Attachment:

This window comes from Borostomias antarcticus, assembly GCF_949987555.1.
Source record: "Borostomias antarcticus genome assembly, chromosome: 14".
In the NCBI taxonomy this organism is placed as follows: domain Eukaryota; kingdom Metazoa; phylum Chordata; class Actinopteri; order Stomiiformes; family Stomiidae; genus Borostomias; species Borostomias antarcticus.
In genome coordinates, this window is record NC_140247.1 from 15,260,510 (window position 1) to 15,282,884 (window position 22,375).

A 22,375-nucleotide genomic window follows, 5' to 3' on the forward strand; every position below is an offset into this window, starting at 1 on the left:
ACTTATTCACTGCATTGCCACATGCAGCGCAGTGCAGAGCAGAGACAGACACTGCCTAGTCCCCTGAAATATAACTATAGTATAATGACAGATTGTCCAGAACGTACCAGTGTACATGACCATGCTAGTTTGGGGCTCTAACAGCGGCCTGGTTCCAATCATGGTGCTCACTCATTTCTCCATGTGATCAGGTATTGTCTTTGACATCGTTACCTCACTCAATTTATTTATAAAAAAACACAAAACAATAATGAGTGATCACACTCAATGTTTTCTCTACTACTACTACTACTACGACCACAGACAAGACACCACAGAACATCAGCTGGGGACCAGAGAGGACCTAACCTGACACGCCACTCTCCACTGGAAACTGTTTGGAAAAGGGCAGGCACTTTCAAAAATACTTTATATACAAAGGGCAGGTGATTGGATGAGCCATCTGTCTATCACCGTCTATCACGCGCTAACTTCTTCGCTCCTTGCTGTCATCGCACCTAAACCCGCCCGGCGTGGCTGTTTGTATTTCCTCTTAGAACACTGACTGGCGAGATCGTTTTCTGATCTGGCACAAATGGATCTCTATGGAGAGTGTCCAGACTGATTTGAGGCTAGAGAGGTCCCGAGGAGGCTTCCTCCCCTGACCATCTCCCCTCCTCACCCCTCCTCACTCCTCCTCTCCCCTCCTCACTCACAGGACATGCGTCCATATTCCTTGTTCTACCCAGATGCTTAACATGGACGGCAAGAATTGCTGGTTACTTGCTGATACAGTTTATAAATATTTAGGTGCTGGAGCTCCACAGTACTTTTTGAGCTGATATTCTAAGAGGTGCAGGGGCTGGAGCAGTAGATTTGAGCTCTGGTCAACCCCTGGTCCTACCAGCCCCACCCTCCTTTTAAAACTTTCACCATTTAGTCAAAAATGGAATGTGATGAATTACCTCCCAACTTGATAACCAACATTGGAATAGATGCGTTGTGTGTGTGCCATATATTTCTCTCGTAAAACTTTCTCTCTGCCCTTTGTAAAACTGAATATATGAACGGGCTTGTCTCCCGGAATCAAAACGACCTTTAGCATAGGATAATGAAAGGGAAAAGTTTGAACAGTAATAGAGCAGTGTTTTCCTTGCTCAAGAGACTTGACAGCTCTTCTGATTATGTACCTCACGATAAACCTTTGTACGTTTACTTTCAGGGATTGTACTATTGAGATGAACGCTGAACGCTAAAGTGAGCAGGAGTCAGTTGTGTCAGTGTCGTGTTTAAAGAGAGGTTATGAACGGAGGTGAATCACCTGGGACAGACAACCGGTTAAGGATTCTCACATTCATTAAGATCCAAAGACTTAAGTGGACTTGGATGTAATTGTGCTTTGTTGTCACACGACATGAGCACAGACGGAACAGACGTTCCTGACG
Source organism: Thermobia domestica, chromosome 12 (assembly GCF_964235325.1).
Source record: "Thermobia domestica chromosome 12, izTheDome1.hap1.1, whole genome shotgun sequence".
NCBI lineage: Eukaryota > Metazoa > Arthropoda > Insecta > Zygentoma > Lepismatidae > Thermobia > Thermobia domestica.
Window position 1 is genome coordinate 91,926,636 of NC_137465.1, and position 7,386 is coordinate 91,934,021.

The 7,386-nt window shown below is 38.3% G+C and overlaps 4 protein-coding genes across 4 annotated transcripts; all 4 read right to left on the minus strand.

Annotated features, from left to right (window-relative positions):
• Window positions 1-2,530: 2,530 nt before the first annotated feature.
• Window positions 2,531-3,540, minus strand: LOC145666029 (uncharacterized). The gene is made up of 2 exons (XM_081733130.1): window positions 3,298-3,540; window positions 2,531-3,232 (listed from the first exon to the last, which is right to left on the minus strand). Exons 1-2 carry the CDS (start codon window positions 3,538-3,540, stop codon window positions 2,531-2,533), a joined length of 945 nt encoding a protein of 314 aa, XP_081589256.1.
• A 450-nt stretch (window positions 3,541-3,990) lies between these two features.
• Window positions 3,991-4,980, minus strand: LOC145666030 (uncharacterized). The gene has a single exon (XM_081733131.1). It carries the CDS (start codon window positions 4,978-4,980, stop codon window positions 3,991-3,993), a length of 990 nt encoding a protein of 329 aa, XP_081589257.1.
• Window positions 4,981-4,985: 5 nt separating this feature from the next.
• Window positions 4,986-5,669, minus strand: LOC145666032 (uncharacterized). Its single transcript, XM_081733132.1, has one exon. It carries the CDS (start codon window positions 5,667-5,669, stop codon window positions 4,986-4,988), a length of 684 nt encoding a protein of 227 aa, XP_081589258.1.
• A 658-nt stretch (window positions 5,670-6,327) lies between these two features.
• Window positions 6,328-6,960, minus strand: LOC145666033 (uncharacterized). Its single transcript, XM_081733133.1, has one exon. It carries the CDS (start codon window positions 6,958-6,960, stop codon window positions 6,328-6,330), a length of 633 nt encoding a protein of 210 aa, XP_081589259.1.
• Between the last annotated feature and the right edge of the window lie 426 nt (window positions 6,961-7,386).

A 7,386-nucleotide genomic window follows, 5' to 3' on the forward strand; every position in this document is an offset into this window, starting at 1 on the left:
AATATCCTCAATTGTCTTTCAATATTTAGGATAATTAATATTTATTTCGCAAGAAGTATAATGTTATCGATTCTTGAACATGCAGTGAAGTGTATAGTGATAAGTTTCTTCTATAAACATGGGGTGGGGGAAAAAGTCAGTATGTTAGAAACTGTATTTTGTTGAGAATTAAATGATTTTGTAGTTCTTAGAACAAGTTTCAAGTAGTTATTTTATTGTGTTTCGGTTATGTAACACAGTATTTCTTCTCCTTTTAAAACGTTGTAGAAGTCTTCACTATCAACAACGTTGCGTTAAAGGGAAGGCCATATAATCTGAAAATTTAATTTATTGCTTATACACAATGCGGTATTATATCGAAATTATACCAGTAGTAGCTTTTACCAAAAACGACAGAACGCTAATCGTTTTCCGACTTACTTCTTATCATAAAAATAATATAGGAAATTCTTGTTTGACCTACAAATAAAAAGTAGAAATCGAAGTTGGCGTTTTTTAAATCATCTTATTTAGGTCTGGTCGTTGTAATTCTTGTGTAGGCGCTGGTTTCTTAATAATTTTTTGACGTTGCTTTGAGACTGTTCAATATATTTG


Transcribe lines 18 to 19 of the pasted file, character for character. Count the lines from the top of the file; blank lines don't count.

• Window positions 4,986-5,669, minus strand: LOC145666032 (uncharacterized). Its single transcript, XM_081733132.1, has one exon. It carries the CDS (start codon window positions 5,667-5,669, stop codon window positions 4,986-4,988), a length of 684 nt encoding a protein of 227 aa, XP_081589258.1.
• A 658-nt stretch (window positions 5,670-6,327) lies between these two features.